Thursday, May 29, 2014

Firing up saunas during the Winter War

The Soviet Union invaded Finland during the winter of 1939-1940, which is known as the Winter War. Though the Soviets had far greater numbers, Finland used its resources, even the cold, to its advantage. One of those resources was the sauna.
Service regulations prescribed saunas once a week.

Field Marshall Carl Mannerheim ordered saunas to be built in bunkers, dugouts, deserted buildings and even tents. Here camouflage was important, so those saunas looked rustic.
Soldiers marching past a sauna in the morning would light a fire in its stove so those who would camp there late that day would find it hot and ready to use. Those saunas warmed the frozen soldiers, cleaned them, rejuvenated them.

Besides that, the Finnish Army created a portable “sauna” to de-louse their soldiers’ uniforms while the men were relaxing in the sauna.

A neat solution for two distinct problems! 

Sunday, May 25, 2014

The earliest recorded use of sauna — as a weapon

Nestor’s Chronicle is a compilation of anecdotes, stories and legends describing life in parts of Russia between the years 850 to 1110, written by a monk named Nestor. In one account dating from the year 945, the sauna helps a woman out of a predicament.

In this tale, the duke, Igor, was murdered, leaving his wife, the duchess Olga, a widow. Another duke, Mal (presumably responsible for the murder), sent messengers to Olga’s village to pressure her into marrying him. While she considered her response, the messengers were offered a session in the community’s sauna.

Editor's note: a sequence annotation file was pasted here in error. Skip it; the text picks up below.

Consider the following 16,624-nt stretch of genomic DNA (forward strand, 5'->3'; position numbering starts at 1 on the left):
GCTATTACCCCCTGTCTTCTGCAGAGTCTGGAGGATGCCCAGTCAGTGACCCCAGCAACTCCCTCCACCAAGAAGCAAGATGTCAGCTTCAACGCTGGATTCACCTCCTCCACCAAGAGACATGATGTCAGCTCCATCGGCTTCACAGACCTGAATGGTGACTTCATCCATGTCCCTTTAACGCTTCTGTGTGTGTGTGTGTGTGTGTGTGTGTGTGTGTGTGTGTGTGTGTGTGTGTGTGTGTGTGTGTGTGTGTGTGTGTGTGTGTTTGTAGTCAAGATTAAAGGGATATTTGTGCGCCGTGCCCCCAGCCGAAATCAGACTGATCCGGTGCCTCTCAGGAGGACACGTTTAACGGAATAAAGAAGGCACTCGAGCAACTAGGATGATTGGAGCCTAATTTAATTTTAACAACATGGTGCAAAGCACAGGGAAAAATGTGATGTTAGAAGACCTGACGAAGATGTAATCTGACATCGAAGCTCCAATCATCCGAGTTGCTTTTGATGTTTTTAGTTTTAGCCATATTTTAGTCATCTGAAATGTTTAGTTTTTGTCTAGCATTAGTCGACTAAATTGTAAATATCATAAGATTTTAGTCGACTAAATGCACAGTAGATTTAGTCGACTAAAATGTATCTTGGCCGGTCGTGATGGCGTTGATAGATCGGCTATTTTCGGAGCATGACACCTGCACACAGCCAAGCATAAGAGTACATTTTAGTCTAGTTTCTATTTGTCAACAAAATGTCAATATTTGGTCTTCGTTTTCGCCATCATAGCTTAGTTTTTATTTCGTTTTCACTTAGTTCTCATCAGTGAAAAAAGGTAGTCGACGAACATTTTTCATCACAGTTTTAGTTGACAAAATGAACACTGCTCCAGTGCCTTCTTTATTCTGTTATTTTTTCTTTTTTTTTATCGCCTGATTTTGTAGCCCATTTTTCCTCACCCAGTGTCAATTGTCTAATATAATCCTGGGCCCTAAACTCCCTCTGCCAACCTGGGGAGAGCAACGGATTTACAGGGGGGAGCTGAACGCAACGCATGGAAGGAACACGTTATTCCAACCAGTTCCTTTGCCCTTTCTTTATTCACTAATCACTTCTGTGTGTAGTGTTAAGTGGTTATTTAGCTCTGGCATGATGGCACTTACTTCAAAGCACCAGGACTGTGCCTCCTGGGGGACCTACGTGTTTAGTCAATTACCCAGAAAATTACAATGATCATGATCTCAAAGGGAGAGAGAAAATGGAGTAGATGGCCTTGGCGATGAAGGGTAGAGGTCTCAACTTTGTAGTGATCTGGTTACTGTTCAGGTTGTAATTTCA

Then, Olga ordered the sauna to be locked and burned (which the relaxing messengers might not have noticed until too late, smoke saunas being what they were). Her action thus avenged her husband’s death and gave the duke a clear answer.

Perhaps this anecdote is not what you were expecting?

Thursday, May 22, 2014

War and Peace and the sauna

Would this title describe:
  • Reading Tolstoys novel while taking a sauna?
  • Arguing about how much water is ladled onto the rocks?
  • Political discussions?
  • How a stressed-out person relaxes after a sauna session?

Interesting thoughts... Instead I was thinking of how significantly the sauna has contributed to life during wars and in peacetime. In researching for the book, I read intriguing stories, and even corresponded with a general in the Finnish Ministry of Defence.

May has several days of military remembrance.
May 8V-E (Victory in Europe) Day
May 17 Armed Forces Day
May 26 Memorial Day (observed)
May 30 Memorial Day (traditional)